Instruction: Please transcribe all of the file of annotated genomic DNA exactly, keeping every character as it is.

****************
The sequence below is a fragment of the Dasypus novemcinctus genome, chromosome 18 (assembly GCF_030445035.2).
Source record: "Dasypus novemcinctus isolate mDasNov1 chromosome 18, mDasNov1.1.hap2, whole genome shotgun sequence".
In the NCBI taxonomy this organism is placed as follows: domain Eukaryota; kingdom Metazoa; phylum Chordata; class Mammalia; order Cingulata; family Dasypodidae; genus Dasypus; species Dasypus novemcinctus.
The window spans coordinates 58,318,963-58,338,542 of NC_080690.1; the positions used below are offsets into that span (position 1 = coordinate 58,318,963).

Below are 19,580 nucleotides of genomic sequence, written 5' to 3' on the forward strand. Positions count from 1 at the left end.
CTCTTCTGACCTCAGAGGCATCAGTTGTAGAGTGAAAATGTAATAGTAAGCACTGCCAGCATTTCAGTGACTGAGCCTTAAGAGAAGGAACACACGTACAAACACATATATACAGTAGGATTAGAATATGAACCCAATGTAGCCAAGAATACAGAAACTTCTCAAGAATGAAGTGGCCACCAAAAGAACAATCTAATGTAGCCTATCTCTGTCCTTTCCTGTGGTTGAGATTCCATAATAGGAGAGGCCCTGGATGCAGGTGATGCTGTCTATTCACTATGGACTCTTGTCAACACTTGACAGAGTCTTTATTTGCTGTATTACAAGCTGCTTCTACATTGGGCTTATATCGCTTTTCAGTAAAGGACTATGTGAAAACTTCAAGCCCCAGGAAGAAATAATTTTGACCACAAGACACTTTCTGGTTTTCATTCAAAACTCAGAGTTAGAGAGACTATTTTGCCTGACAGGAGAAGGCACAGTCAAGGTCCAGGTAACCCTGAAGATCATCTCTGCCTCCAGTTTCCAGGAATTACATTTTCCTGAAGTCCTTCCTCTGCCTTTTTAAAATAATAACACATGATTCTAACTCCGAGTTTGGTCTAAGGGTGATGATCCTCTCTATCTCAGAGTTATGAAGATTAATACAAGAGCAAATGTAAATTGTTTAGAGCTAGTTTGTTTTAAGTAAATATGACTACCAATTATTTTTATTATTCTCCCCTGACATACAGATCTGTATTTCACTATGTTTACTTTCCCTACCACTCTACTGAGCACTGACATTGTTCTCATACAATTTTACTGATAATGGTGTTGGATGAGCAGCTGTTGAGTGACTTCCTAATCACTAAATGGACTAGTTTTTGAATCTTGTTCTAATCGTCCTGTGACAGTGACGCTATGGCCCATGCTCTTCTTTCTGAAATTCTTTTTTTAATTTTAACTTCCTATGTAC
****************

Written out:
The sequence below is a fragment of the Dasypus novemcinctus genome, chromosome 18 (assembly GCF_030445035.2).
Source record: "Dasypus novemcinctus isolate mDasNov1 chromosome 18, mDasNov1.1.hap2, whole genome shotgun sequence".
In the NCBI taxonomy this organism is placed as follows: domain Eukaryota; kingdom Metazoa; phylum Chordata; class Mammalia; order Cingulata; family Dasypodidae; genus Dasypus; species Dasypus novemcinctus.
The window spans coordinates 58,318,963-58,338,542 of NC_080690.1; the positions used below are offsets into that span (position 1 = coordinate 58,318,963).

Below are 19,580 nucleotides of genomic sequence, written 5' to 3' on the forward strand. Positions count from 1 at the left end.
CTCTTCTGACCTCAGAGGCATCAGTTGTAGAGTGAAAATGTAATAGTAAGCACTGCCAGCATTTCAGTGACTGAGCCTTAAGAGAAGGAACACACGTACAAACACATATATACAGTAGGATTAGAATATGAACCCAATGTAGCCAAGAATACAGAAACTTCTCAAGAATGAAGTGGCCACCAAAAGAACAATCTAATGTAGCCTATCTCTGTCCTTTCCTGTGGTTGAGATTCCATAATAGGAGAGGCCCTGGATGCAGGTGATGCTGTCTATTCACTATGGACTCTTGTCAACACTTGACAGAGTCTTTATTTGCTGTATTACAAGCTGCTTCTACATTGGGCTTATATCGCTTTTCAGTAAAGGACTATGTGAAAACTTCAAGCCCCAGGAAGAAATAATTTTGACCACAAGACACTTTCTGGTTTTCATTCAAAACTCAGAGTTAGAGAGACTATTTTGCCTGACAGGAGAAGGCACAGTCAAGGTCCAGGTAACCCTGAAGATCATCTCTGCCTCCAGTTTCCAGGAATTACATTTTCCTGAAGTCCTTCCTCTGCCTTTTTAAAATAATAACACATGATTCTAACTCCGAGTTTGGTCTAAGGGTGATGATCCTCTCTATCTCAGAGTTATGAAGATTAATACAAGAGCAAATGTAAATTGTTTAGAGCTAGTTTGTTTTAAGTAAATATGACTACCAATTATTTTTATTATTCTCCCCTGACATACAGATCTGTATTTCACTATGTTTACTTTCCCTACCACTCTACTGAGCACTGACATTGTTCTCATACAATTTTACTGATAATGGTGTTGGATGAGCAGCTGTTGAGTGACTTCCTAATCACTAAATGGACTAGTTTTTGAATCTTGTTCTAATCGTCCTGTGACAGTGACGCTATGGCCCATGCTCTTCTTTCTGAAATTCTTTTTTTAATTTTAACTTCCTATGTAC